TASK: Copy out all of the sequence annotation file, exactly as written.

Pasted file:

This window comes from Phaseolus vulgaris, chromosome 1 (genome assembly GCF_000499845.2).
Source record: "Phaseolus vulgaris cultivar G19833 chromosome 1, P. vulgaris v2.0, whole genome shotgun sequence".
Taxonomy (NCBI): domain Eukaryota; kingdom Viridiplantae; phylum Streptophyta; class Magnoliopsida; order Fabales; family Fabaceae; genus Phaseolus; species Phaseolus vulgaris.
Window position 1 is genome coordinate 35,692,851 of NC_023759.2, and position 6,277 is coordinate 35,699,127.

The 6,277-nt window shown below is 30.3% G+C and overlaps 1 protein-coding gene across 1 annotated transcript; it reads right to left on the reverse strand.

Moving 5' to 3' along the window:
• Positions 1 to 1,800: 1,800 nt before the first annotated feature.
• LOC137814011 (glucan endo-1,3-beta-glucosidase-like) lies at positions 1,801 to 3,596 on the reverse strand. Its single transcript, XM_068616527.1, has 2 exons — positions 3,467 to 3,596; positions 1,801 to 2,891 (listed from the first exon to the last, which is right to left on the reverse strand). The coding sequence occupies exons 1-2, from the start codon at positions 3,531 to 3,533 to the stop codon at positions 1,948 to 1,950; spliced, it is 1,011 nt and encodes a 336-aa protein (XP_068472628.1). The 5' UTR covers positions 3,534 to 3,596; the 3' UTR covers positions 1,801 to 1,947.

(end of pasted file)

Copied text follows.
This window comes from Phaseolus vulgaris, chromosome 1 (genome assembly GCF_000499845.2).
Source record: "Phaseolus vulgaris cultivar G19833 chromosome 1, P. vulgaris v2.0, whole genome shotgun sequence".
Taxonomy (NCBI): domain Eukaryota; kingdom Viridiplantae; phylum Streptophyta; class Magnoliopsida; order Fabales; family Fabaceae; genus Phaseolus; species Phaseolus vulgaris.
Window position 1 is genome coordinate 35,692,851 of NC_023759.2, and position 6,277 is coordinate 35,699,127.

The 6,277-nt window shown below is 30.3% G+C and overlaps 1 protein-coding gene across 1 annotated transcript; it reads right to left on the reverse strand.

Moving 5' to 3' along the window:
• Positions 1 to 1,800: 1,800 nt before the first annotated feature.
• LOC137814011 (glucan endo-1,3-beta-glucosidase-like) lies at positions 1,801 to 3,596 on the reverse strand. Its single transcript, XM_068616527.1, has 2 exons — positions 3,467 to 3,596; positions 1,801 to 2,891 (listed from the first exon to the last, which is right to left on the reverse strand). The coding sequence occupies exons 1-2, from the start codon at positions 3,531 to 3,533 to the stop codon at positions 1,948 to 1,950; spliced, it is 1,011 nt and encodes a 336-aa protein (XP_068472628.1). The 5' UTR covers positions 3,534 to 3,596; the 3' UTR covers positions 1,801 to 1,947.